The start of the semester has everything buzzing at school—it’s a nice feeling, even though it’s also exhausting. Today in particular, despite all the university trappings around me, my mind was drifting back to the days when I taught in a public high school: a former student dropped by (very unexpectedly, given that I taught him in Washington but I now work in Illinois) just to see me and wave before rushing off to the airport for home, and later in the day I chatted a little with a new colleague who also once taught in the public schools, and we agreed that some of this start-of-year exhaustion feels very familiar, the bone-tired teacher getting home at the end of the day feeling both drained and happy at how much has been done. So it set me to thinking about Poetry Friday in the light of all this, and I realized I’d never acknowledged or commented on one of the better things I think has happened for poetry in the last decade—a school-focused project spearheaded by the Library of Congress called Poetry 180. The notion is a simple one—for each of the 180 days of the typical American school year, there’s a poem that teachers are encouraged to share or use somehow. Generally brief, accessible, memorable, and thought-provoking, the idea is that starting on the 1st day of the year, there’s a poem that potentially every schoolchild in the country is pondering, talking about in class, mentioning to their parents over dinner, etc. The reality falls short of the ideal, of course (when doesn’t it?), but I still think it’s an attractive notion, and one that has the ability to help revive poetry’s place in our culture and our everyday lives a little, if we let it.
So today (and perhaps again, off and on) I’ll simply share what I think of as “today’s poem” from 180 and talk about it a little—it was the 10th day of the semester for me today, and for many other students in my city and elsewhere, so let’s have a look at the 10th poem from Poetry 180, William Stafford‘s “At the un-national monument along the Canadian border“:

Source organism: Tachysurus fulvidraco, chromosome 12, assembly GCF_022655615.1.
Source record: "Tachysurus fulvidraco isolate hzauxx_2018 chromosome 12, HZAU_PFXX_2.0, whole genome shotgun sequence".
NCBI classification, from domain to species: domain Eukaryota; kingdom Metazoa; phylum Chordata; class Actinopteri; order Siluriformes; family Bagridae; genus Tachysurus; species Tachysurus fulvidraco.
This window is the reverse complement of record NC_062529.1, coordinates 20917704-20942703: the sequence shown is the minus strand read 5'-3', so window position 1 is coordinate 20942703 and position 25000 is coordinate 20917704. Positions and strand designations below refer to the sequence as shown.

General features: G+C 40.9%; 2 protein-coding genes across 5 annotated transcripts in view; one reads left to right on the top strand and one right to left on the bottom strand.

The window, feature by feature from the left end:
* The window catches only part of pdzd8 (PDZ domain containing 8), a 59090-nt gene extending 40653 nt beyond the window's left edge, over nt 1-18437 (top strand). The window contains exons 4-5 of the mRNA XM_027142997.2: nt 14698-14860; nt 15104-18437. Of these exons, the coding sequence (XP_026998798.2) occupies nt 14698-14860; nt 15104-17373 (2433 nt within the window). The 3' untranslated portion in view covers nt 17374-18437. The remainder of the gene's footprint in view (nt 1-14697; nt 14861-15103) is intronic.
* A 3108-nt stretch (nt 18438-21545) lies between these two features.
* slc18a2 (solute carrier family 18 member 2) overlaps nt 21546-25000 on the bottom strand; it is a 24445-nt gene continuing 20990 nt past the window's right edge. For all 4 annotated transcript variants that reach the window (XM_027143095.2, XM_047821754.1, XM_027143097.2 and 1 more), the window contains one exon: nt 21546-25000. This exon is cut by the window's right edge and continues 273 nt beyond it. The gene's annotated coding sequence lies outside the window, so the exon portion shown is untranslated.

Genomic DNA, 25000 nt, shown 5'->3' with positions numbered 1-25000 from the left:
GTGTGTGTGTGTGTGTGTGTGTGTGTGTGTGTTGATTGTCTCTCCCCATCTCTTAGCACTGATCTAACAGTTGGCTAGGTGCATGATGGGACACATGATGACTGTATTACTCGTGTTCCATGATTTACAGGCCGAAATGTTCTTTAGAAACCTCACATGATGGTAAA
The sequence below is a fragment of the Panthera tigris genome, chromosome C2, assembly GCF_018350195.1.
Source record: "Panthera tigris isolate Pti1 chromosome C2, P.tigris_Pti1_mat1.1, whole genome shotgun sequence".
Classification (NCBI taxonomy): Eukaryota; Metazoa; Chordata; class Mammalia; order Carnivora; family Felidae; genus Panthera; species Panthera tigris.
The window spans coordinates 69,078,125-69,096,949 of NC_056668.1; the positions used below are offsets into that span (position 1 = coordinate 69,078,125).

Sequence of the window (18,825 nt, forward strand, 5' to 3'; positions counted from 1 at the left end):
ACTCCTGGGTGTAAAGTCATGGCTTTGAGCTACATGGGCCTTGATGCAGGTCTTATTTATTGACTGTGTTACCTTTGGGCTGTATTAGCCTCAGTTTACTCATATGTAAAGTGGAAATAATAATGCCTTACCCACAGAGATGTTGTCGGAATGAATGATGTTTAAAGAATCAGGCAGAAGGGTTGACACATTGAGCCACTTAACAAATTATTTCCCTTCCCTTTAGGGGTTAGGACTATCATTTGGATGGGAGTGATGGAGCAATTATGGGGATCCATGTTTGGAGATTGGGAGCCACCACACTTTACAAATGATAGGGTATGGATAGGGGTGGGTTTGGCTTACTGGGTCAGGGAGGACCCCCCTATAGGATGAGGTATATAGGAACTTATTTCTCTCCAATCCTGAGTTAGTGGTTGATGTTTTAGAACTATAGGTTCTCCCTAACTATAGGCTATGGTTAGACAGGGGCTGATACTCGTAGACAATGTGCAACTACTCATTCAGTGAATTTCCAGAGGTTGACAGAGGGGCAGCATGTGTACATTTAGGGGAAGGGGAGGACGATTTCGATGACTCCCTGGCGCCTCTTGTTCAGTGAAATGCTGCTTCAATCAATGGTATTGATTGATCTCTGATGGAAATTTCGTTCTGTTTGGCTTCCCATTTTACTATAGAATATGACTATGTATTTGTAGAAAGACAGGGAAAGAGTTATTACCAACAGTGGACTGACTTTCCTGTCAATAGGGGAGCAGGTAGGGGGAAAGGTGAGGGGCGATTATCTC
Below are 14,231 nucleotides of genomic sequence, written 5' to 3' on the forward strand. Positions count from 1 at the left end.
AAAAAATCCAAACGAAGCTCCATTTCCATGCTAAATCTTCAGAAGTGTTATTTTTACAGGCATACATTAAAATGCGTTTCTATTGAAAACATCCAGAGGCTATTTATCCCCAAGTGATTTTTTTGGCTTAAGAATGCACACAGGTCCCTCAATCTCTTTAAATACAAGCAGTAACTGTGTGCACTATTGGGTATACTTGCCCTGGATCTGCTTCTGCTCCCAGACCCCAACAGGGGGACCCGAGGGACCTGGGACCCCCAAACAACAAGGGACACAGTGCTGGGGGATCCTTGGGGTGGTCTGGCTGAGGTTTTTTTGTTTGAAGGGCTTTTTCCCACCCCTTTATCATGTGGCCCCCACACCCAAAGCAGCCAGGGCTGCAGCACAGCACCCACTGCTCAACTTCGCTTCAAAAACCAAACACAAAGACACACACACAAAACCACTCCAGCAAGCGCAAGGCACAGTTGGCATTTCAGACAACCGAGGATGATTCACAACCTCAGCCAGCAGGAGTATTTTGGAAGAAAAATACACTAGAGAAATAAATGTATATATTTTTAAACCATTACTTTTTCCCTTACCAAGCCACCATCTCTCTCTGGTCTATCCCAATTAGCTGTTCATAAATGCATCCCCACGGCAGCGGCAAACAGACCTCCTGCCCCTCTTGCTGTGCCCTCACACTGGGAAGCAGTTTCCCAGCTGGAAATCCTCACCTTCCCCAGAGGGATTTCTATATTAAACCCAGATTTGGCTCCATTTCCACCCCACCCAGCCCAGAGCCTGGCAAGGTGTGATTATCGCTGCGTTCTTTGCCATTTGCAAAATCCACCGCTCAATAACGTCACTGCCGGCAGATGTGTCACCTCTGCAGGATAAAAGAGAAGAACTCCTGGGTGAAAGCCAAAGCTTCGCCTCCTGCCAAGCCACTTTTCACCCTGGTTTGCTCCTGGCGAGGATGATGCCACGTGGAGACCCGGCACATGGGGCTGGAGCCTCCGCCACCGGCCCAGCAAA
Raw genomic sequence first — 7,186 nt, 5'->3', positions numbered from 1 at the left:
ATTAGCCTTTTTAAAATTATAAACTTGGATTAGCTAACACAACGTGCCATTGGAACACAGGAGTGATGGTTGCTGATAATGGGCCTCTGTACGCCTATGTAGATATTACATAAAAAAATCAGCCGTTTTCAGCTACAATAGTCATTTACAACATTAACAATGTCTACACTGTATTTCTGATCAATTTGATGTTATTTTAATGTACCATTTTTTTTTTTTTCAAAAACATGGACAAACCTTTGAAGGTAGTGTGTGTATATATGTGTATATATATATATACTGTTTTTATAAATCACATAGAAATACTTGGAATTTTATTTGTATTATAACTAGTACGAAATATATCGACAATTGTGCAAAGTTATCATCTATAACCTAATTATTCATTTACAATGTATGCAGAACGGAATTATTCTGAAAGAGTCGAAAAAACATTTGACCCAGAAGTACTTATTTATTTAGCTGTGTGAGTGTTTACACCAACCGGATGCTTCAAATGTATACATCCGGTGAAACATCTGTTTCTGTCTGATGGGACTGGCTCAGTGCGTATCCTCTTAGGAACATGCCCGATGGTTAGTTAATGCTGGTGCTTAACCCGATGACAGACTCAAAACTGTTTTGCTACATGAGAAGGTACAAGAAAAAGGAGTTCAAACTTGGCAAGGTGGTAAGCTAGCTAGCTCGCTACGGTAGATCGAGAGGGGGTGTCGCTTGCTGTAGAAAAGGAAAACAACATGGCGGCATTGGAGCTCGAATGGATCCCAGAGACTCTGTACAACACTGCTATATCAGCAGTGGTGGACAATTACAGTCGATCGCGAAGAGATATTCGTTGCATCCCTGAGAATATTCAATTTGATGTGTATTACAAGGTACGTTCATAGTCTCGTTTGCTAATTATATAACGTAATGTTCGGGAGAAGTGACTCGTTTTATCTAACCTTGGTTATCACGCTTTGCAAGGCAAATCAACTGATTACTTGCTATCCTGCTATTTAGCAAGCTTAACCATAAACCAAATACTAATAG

“This is the field where the battle did not happen,
where the unknown soldier did not die.
This is the field where grass joined hands,
where no monument stands,
and the only heroic thing is the sky.
Birds fly here without any sound,
unfolding their wings across the open.
No people killed—or were killed—on this ground
hallowed by neglect and an air so tame
that people celebrate it by forgetting its name.”
Stafford was born in the Midwest, but he spent most of his adult life and career in the place I lived most of my life, the Pacific Northwest, where he taught at Lewis & Clark College in Portland, and lived out his days until his death at his home in Lake Oswego, Oregon. This brief, beautiful poem is (has to be) a reference to the border between my home state and British Columbia. It is also, for me, always associated with the Peace Arch, and the parks that surround it on both sides, where the major interstate highway crossing into Canada passes on its way from Seattle and Bellingham up to Vancouver, B.C. I have always loved it, and Stafford captures the loveliness of this borderland here in an almost perfect economy of words, starting with the curious adjective “un-national” to acknowledge the curiosity of this structure built intentionally on two countries’ soil in honor of their shared respect for each other.